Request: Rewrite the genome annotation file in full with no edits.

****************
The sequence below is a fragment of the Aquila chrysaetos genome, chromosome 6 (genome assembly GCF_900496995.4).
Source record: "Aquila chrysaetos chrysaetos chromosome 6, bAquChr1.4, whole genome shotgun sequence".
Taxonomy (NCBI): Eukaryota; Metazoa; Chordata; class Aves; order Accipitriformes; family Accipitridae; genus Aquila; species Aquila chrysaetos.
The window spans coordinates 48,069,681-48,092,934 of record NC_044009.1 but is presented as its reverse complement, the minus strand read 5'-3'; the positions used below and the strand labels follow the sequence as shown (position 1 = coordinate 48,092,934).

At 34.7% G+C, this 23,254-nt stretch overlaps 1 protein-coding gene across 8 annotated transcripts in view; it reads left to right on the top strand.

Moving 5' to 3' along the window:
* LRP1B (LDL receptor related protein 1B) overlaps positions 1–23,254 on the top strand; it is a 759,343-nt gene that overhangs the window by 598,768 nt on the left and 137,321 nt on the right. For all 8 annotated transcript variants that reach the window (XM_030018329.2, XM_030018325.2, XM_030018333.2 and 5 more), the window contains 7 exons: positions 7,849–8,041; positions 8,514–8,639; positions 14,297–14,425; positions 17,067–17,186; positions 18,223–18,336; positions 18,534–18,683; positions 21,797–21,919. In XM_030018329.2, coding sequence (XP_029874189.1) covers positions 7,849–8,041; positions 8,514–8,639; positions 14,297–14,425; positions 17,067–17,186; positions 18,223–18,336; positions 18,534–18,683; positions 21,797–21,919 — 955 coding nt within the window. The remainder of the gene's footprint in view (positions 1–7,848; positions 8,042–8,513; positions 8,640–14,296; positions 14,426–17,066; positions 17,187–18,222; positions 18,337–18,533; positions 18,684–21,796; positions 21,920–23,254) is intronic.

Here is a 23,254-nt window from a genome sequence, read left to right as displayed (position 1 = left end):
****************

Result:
The sequence below is a fragment of the Aquila chrysaetos genome, chromosome 6 (genome assembly GCF_900496995.4).
Source record: "Aquila chrysaetos chrysaetos chromosome 6, bAquChr1.4, whole genome shotgun sequence".
Taxonomy (NCBI): Eukaryota; Metazoa; Chordata; class Aves; order Accipitriformes; family Accipitridae; genus Aquila; species Aquila chrysaetos.
The window spans coordinates 48,069,681-48,092,934 of record NC_044009.1 but is presented as its reverse complement, the minus strand read 5'-3'; the positions used below and the strand labels follow the sequence as shown (position 1 = coordinate 48,092,934).

At 34.7% G+C, this 23,254-nt stretch overlaps 1 protein-coding gene across 8 annotated transcripts in view; it reads left to right on the top strand.

Moving 5' to 3' along the window:
* LRP1B (LDL receptor related protein 1B) overlaps positions 1–23,254 on the top strand; it is a 759,343-nt gene that overhangs the window by 598,768 nt on the left and 137,321 nt on the right. For all 8 annotated transcript variants that reach the window (XM_030018329.2, XM_030018325.2, XM_030018333.2 and 5 more), the window contains 7 exons: positions 7,849–8,041; positions 8,514–8,639; positions 14,297–14,425; positions 17,067–17,186; positions 18,223–18,336; positions 18,534–18,683; positions 21,797–21,919. In XM_030018329.2, coding sequence (XP_029874189.1) covers positions 7,849–8,041; positions 8,514–8,639; positions 14,297–14,425; positions 17,067–17,186; positions 18,223–18,336; positions 18,534–18,683; positions 21,797–21,919 — 955 coding nt within the window. The remainder of the gene's footprint in view (positions 1–7,848; positions 8,042–8,513; positions 8,640–14,296; positions 14,426–17,066; positions 17,187–18,222; positions 18,337–18,533; positions 18,684–21,796; positions 21,920–23,254) is intronic.

Here is a 23,254-nt window from a genome sequence, read left to right as displayed (position 1 = left end):